Friendship: The Evolution, Biology, and Extraordinary Power of Life's Fundamental Bond (Paperback)
A Next Big Idea Club Must-Read Nonfiction Book of Winter 2020 and a Real Simple Best Book of 2020 (So Far)
A revelatory investigation of friendship, with profound implications for our understanding of what humans and animals alike need to thrive across a lifetime.
In this revelatory investigation, science journalist Lydia Denworth takes us in search of friendship’s biological, psychological, and evolutionary foundations. She weaves past and present, field biology and neuroscience, to show how our bodies and minds are designed for friendship across life stages, the processes by which healthy social bonds are developed and maintained, and how friendship is changing in an age of unprecedented use of virtual technologies and social media. Friendship is a clarion call for putting positive relationships at the center of our lives.
About the Author
Lydia Denworth is the author of two previous books, as well as a contributing editor for Scientific American and blogger for Psychology Today. Her work is supported by the Alfred P. Sloan Foundation, and she lives in Brooklyn, New York.
Accessible and enlightening...By highlighting the importance of human connection, Denworth has crafted a worthy call to action.
— Barbara King
[Denworth] has a solid command of the complex material before her and a seemingly effortless ability to make it not just digestible but engaging... [She] sticks to the science, calmly telling us the truth no matter what we need to hear. What else are friends for?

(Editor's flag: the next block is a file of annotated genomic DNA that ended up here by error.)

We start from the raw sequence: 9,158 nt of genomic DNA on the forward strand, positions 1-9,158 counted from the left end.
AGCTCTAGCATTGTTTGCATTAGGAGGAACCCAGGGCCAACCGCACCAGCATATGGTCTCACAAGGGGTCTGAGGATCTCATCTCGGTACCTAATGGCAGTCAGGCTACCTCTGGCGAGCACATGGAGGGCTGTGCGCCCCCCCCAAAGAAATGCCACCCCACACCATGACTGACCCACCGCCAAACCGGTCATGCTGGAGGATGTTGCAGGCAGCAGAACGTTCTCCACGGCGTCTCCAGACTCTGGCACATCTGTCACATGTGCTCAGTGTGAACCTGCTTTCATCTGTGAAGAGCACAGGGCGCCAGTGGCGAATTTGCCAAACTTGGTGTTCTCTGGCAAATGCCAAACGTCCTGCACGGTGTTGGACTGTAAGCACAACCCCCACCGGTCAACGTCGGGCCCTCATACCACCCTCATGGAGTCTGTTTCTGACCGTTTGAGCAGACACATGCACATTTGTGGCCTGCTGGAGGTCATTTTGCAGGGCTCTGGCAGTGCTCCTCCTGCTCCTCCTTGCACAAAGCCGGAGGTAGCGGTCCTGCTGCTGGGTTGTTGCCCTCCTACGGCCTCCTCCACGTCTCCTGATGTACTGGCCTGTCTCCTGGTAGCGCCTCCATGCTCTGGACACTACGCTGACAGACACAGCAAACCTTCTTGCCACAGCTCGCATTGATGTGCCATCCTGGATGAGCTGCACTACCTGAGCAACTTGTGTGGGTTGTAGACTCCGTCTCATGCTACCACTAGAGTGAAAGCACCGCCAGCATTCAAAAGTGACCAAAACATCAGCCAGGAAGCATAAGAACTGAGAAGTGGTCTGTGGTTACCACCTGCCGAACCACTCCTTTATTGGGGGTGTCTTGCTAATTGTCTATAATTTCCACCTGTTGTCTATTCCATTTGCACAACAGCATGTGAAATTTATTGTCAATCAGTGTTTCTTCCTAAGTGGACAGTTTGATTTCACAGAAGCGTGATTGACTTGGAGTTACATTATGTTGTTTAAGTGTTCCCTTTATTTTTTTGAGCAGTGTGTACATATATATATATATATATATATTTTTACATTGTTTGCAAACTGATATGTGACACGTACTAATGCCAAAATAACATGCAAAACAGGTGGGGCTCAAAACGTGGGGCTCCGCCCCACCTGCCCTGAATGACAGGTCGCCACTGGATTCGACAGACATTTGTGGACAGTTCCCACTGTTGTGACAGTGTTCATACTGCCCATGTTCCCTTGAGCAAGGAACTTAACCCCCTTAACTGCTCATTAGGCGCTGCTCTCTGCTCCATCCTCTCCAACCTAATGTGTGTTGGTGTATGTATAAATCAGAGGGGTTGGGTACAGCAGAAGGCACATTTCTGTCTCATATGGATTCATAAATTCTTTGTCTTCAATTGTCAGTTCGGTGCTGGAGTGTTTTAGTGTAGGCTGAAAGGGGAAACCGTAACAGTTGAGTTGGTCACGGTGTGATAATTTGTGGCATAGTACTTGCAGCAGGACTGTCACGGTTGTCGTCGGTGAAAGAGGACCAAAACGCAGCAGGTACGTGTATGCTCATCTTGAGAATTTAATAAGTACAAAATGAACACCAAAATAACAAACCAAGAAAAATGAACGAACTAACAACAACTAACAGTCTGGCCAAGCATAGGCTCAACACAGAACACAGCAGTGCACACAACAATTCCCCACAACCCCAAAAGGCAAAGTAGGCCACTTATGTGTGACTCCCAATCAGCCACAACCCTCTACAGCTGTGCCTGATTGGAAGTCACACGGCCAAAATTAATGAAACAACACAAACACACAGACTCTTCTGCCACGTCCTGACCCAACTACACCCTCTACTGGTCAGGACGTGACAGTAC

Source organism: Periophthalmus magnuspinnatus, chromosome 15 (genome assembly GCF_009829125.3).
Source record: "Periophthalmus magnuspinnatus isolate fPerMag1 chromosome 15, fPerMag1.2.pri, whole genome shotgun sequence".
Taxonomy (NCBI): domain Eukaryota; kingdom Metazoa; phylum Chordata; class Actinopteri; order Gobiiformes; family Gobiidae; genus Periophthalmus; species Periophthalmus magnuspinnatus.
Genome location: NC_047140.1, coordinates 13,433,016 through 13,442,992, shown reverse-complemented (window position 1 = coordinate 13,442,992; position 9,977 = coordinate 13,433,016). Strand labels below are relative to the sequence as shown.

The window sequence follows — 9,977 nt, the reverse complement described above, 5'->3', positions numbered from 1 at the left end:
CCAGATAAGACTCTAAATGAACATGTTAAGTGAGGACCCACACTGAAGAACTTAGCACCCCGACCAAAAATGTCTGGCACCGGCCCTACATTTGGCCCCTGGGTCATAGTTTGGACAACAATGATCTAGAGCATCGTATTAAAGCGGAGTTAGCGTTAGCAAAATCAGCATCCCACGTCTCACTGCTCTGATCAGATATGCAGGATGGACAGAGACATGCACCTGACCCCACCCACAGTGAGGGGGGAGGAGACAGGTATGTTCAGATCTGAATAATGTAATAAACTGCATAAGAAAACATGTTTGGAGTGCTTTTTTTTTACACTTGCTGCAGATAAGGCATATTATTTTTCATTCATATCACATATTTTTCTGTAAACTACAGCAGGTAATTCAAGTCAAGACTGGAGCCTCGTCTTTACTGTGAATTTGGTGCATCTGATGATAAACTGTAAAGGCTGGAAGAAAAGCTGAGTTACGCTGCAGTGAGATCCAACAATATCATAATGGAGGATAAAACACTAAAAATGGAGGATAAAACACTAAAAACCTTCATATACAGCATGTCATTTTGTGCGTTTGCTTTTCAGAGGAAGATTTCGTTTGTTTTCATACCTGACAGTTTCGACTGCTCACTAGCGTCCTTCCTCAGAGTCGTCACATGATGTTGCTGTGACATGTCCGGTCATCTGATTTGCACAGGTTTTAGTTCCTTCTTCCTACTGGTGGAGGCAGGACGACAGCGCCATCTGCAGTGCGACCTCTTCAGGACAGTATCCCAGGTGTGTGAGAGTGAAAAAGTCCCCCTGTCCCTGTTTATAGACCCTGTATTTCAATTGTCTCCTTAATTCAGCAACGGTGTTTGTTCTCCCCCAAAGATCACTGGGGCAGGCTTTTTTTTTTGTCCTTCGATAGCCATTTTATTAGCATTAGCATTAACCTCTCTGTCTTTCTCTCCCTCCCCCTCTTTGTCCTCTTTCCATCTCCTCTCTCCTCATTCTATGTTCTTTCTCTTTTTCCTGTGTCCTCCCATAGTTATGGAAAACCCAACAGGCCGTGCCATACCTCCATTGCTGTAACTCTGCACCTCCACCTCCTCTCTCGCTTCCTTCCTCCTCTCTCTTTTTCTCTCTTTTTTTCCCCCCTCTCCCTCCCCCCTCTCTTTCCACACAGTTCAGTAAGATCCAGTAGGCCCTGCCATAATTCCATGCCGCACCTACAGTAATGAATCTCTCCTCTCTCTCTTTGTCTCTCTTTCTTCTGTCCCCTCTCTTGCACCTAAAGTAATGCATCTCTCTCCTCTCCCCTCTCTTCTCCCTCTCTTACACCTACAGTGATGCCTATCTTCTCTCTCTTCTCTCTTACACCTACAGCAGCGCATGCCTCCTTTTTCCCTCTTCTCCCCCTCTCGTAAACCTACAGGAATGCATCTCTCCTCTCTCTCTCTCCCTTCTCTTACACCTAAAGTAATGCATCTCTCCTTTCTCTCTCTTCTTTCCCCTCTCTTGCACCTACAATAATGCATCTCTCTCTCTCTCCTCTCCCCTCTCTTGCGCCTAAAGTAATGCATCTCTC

— Daniel Akst
The power of friendship—in many ways the most essential of our relationships—has long been underestimated. It's an absolute pleasure to see Lydia Denworth do it justice in this lovely, insightful, and important book.
— Deborah Blum, Pulitzer Prize-winning author of The Poison Squad
Friendship was once mocked as a naive notion, irrelevant in our species and nonexistent in others. In her lively, personable style, Lydia Denworth reviews what we know about the benefits of close relationships and their long evolutionary history
— Frans de Waal, author of Mama’s Last Hug
The science of friendship has grown remarkably rich in recent years, with scientists studying everything from the chemicals that create bonds in our brains to the friendships animals make for years on end. There's a deep evolutionary story to friendship now, and Lydia Denworth tells it in clear, lyrical prose.
— Carl Zimmer, author of She Has Her Mother's Laugh
Critical and convincing... Denworth’s work achieves the best of science writing by making complicated concepts clear. She uses intelligent observation, empathy, and curiosity to offer a friendship manifesto that will absolutely affect readers' own personal approaches to friendship.
In addition to examining the scientific underpinnings of friendship, Denworth capably demonstrates how loneliness...is truly a health- and life-threatening condition, and there are things to be done to avoid it. Convincing evidence that evolution endowed us with a need for friends, support, comfort, stimulation, and, ultimately, happiness.
Denworth draws several striking conclusions...[Friendship] provide[s] an effective introduction to its subject.
A sweeping, precise, and engaging narrative about our primordial capacity for friendship. If you care about what really matters in life, read this fantastic natural history of human friendship.
— Nicholas A. Christakis, author of Blueprint: The Evolutionary Origins of a Good Society
I can think of no better rebuke to today’s success-obsessed brand of parenting than Denworth’s clarion call for friendship. Her convincing narration of the science shows that for our kids to live happily ever after, and successfully too, we must let them spend many more afternoons with friends.
— Julie Lythcott-Haims, author of How to Raise an Adult